• Your littles will benefit from a routine, some kids feel quite anxious if they don’t have one. Try to build a routine that makes sense to your family. Give it at least a week to take hold. I remember once hearing that said it takes two weeks to build a habit and two days to unravel it.


  • When it is safe and appropriate to do so, such as when your young children are being monitored by another responsible adult, consider wearing noise-cancelling headphones. This might help to both block out noise (maybe) and serve as an additional visual cue to those sweet interrupters.


  • Let your kids make some of their own choices. Giving them the power to choose some of their own activities and self-serve meals and snacks helps build independence. This also givesyou a chunk of unbroken time for work. Try a list on the fridge of lunch choices and snack choices. This may save you hours of walking them through what is in the fridge. For younger children, you may need to prep and pre package single serving snacks. Older children can put ingredients together into a meal. Is this time saving? I don’t know, especially if you are left with a kitchen that has been upended? Maybe not, but it might be a learning opportunity.


  • Consider setting up activity stations for the littles to choose from. It doesn’t have to be complicated or messy. When I was in the classroom, I had small pop bottles filled with sand and ‘gem’ stones. I filled the bottles, screwed tight the top and then used duct tape to reinforce the closed top. Students could shake the bottle and move the sand around to reveal the treasures. Remember, there will be times that the activity you spent hours locating, setting up and explaining with the expectation of having a full 20 mins of uninterrupted work time, may, in fact take 2 mins and leave you with a mess to clean up. Some days are like that. Expect there to be your own “Alexander and the Terrible Horrible No Good Very Bad Day” reboot.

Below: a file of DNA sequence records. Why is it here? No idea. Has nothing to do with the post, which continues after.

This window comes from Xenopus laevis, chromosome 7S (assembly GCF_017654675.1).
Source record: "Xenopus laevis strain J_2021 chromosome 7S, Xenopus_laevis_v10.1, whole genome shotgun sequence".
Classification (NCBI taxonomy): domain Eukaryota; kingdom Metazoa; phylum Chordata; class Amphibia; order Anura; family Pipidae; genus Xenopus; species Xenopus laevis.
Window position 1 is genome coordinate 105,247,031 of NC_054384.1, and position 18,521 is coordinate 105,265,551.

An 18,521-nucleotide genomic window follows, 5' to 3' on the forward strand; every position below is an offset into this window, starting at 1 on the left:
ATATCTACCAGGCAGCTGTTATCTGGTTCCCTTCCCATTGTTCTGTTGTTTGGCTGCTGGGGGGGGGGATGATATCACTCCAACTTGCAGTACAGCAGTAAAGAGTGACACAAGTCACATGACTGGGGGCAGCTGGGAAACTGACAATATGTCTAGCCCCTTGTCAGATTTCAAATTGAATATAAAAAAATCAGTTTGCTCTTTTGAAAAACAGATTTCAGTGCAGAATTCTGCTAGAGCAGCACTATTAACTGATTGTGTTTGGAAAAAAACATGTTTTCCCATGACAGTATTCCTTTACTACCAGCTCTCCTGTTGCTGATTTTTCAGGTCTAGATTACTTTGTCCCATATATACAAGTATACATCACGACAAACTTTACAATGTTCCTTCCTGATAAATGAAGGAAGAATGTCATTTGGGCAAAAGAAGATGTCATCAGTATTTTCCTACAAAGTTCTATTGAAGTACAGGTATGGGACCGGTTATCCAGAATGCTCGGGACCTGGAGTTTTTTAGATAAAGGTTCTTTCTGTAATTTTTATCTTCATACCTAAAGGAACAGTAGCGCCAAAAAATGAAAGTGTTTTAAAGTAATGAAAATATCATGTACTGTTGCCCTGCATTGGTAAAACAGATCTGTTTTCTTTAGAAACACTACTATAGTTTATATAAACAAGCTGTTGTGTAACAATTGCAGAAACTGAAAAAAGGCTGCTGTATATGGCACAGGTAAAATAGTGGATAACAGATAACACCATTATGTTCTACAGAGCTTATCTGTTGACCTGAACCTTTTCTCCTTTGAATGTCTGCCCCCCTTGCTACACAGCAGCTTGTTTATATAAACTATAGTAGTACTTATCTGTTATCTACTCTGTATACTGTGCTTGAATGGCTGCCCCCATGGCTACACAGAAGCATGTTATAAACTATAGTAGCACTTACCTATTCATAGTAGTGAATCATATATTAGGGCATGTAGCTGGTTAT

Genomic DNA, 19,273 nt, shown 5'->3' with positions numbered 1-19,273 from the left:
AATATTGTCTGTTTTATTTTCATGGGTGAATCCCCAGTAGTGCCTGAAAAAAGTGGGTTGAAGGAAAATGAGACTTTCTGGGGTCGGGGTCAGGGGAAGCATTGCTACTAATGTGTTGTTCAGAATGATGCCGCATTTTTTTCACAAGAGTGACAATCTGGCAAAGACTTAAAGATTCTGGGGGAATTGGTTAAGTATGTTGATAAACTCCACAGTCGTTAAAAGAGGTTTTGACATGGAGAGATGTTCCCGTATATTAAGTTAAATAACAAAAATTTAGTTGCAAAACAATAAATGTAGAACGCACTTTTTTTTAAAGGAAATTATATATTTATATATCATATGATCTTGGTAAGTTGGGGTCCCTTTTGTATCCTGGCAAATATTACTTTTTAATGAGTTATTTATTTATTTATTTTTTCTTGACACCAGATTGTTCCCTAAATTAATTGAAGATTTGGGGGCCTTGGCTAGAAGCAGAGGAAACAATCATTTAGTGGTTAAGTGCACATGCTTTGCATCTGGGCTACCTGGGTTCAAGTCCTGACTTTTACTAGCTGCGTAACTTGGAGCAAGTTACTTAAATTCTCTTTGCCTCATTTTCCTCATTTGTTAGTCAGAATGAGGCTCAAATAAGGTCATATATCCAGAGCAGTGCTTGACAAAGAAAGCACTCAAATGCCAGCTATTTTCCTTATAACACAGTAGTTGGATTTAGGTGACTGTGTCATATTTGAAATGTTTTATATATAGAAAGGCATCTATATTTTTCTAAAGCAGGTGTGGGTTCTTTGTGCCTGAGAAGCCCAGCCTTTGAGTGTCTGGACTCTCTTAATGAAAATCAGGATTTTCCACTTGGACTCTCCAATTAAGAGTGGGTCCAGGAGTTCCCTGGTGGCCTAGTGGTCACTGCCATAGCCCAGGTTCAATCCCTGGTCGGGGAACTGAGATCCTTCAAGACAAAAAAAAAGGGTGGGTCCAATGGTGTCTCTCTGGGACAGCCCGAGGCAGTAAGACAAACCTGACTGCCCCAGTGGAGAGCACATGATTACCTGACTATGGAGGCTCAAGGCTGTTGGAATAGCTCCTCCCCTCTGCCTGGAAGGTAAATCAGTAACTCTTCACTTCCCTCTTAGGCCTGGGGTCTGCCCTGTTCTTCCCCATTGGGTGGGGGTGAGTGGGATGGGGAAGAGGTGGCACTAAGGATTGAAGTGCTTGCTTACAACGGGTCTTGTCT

• Even with the best-laid plans, your children will interrupt your work. Calls will be photo bombed, dishes will be dropped, tantrums will be thrown. Lean in. We understand, it is time to revisit the schedule, the activity table, the support and yes, the tiara. If you are on a call, and are expecting the breakdown, and your mute option is no longer an option, give the team a heads up and no one will be caught off guard.


  • Presume there is time built into the schedule where you are out of the office. During that time play, support schoolwork, or get outside. Consider an activity that you do together, drawing, board games, dance parties or scavenger hunts. Video calls family members can give everyone someone different to talk to. Develop this list of activities together and implement the ones that work in the moment or put them in a hat or jar and pick. If you give the kids your full attention during breaks, they will look forward to them, don’t mess with that, if you said we would, block out the time and do it. It might just be easier for them to get through your working blocks if they know there is play coming and they will have your full attention.


  • Even if your kiddos don’t take naps, schedule some down time. Try 30 minutes to an hour of reading, quite time, playing with blocks, or another quiet activity after an outdoor activity.

These are some ideas to try. Don’t give up, this is not an exhausted list just a starting place. Your family may find additional ways to work through this unique normal. Talk to your kids, chances are, they are disappointed that they are not back in school too.